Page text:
When you’re the host of a convention, who do you introduce to a person you’ve just met? Are the person’s knowledge and experience the main predictors of a valuable connection? How do you leverage technology to facilitate serendipitous encounters?
These are the questions we are facing. In a small trilogy of blogs I’ll shed light on the process of translating a grand vision into actual physical encounters using artificial intelligence. In the first blog I want to talk about why it is interesting to model valuable connections and which assumptions lie at the basis of our approach.
Matchmaking: it’s not optional
Why match people in the first place? Creating serendipitous encounters at Seats2meet is not optional; it’s the core business. If there’s no interaction, there’s no point in bringing together skilled people in a pleasant working atmosphere. Introducing people to each other is a traditional task of the host, but a human host is limited in her in depth knowledge of each person’s skills and current interests. I think this is true for one location, but this insight is much more important if the availability of people transcends the boundaries of one physical space to the vast international network Seats2meet is building. You can’t go about meeting 10.000 people to solve a problem you might have. But you can meet three.
Reducing the scope
It’s a huge challenge to prioritize the thousands of candidates to a workable quantity in a meaningful way. Meaningful, in this sense, implies that the proposed candidate is interesting to you. If you stop for a moment and think about the great variety of reasons you might have to be interested in meeting someone, you’ll begin to see why this is a rather complex task.
We established a few rules to reduce the scope of this problem:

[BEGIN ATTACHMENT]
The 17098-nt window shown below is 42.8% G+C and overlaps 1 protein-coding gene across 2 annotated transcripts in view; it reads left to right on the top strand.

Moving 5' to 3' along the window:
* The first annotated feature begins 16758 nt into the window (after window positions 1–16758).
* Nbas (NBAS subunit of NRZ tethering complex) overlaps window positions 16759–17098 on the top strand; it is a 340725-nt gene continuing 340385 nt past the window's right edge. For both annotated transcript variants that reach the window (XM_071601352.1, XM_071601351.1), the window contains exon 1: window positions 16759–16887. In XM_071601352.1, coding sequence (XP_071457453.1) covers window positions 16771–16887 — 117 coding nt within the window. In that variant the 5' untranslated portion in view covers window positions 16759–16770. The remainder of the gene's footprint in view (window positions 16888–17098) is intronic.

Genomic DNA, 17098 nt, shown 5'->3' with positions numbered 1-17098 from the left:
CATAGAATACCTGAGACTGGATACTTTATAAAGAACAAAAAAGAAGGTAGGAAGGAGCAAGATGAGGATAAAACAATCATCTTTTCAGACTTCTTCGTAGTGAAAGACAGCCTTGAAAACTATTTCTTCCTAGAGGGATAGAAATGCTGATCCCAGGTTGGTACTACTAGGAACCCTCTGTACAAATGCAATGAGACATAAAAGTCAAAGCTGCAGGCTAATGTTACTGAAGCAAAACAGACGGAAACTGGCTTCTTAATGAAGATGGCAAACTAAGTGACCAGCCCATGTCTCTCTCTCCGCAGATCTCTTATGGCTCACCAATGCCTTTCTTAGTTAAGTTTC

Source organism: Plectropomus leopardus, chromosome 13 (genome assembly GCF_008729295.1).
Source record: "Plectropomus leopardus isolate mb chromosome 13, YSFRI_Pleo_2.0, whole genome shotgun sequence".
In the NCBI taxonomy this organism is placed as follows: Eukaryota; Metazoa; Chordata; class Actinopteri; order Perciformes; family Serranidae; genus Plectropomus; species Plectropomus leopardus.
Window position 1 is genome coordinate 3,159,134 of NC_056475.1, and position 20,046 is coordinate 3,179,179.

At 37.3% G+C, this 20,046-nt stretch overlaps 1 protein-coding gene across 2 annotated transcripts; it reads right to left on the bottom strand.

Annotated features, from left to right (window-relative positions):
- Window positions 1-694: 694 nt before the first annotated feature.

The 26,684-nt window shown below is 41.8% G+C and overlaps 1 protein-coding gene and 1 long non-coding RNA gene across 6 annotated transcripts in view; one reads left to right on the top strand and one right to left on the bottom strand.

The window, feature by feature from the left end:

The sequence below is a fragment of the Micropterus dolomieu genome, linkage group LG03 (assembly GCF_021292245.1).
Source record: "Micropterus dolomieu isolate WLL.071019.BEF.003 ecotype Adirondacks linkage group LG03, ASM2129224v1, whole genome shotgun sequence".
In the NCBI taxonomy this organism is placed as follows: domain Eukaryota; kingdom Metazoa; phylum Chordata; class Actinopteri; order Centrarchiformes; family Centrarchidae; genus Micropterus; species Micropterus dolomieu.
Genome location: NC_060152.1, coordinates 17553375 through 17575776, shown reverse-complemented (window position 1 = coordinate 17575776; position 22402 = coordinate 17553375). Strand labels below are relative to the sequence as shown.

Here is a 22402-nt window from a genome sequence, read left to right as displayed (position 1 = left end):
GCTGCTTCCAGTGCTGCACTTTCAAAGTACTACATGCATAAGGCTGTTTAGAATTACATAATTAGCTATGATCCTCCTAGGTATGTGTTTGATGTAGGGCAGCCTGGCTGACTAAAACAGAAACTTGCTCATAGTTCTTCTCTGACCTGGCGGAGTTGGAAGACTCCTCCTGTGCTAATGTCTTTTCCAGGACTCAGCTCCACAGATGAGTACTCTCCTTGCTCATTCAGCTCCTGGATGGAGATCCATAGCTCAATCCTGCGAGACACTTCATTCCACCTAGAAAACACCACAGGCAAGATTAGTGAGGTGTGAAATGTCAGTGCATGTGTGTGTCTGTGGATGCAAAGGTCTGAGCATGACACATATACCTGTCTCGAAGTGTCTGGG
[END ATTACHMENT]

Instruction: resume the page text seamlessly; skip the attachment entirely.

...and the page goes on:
- people are probably interested in others who are similar to them
- we want to respect our user’s privacy
- the suggested connections must have added value over random encounters
- we’re not a dating agency
Birds of same feather?
Machines typically aren’t very good at understanding interpersonal relations, but it’s becoming increasingly viable to create a workable model of one’s social tendencies based on online interactions like social media. I think this is invasive and not the point of a professional environment like Seats2meet. The first design choice is probably the most dramatic. To see why, consider the following story. Sometimes I have some beers with my friend Max, who is a philosopher. In many ways Max is the opposite of me in terms of skills and background but he helps me put my work and life in perspective. Although our friendship is truly serendipitous, I also believe our connection is of a rare breed, precisely because people don’t typically stick around without common ground. It turns out that connections based on non-similarity are very difficult to model without violating the third rule. If there is no common ground to engage in constructive conversation, the connection will lead nowhere most of the time.
In the next installment I’ll discuss how we model knowledge to predict valuable connections. In the mean time, please share your take on our approach to modelling serendipity in the comment section.